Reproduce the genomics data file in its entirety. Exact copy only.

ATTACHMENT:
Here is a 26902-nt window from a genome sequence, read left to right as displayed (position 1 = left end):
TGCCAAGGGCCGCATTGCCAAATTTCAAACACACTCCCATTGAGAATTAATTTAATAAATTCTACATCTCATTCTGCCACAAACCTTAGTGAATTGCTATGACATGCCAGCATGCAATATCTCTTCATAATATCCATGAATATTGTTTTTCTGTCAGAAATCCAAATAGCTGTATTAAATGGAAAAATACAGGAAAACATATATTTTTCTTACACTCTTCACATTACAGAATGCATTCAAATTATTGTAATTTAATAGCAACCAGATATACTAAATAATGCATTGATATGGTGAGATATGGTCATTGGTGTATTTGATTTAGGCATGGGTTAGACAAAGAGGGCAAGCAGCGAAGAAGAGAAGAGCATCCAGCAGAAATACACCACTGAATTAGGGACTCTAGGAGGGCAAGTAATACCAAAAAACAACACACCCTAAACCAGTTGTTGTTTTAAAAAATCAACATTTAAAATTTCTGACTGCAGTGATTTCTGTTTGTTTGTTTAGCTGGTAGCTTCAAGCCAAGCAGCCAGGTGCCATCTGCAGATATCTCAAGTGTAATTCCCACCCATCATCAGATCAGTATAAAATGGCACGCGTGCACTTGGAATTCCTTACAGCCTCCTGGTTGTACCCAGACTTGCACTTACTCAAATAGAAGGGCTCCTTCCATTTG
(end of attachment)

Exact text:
Here is a 26902-nt window from a genome sequence, read left to right as displayed (position 1 = left end):
TGCCAAGGGCCGCATTGCCAAATTTCAAACACACTCCCATTGAGAATTAATTTAATAAATTCTACATCTCATTCTGCCACAAACCTTAGTGAATTGCTATGACATGCCAGCATGCAATATCTCTTCATAATATCCATGAATATTGTTTTTCTGTCAGAAATCCAAATAGCTGTATTAAATGGAAAAATACAGGAAAACATATATTTTTCTTACACTCTTCACATTACAGAATGCATTCAAATTATTGTAATTTAATAGCAACCAGATATACTAAATAATGCATTGATATGGTGAGATATGGTCATTGGTGTATTTGATTTAGGCATGGGTTAGACAAAGAGGGCAAGCAGCGAAGAAGAGAAGAGCATCCAGCAGAAATACACCACTGAATTAGGGACTCTAGGAGGGCAAGTAATACCAAAAAACAACACACCCTAAACCAGTTGTTGTTTTAAAAAATCAACATTTAAAATTTCTGACTGCAGTGATTTCTGTTTGTTTGTTTAGCTGGTAGCTTCAAGCCAAGCAGCCAGGTGCCATCTGCAGATATCTCAAGTGTAATTCCCACCCATCATCAGATCAGTATAAAATGGCACGCGTGCACTTGGAATTCCTTACAGCCTCCTGGTTGTACCCAGACTTGCACTTACTCAAATAGAAGGGCTCCTTCCATTTG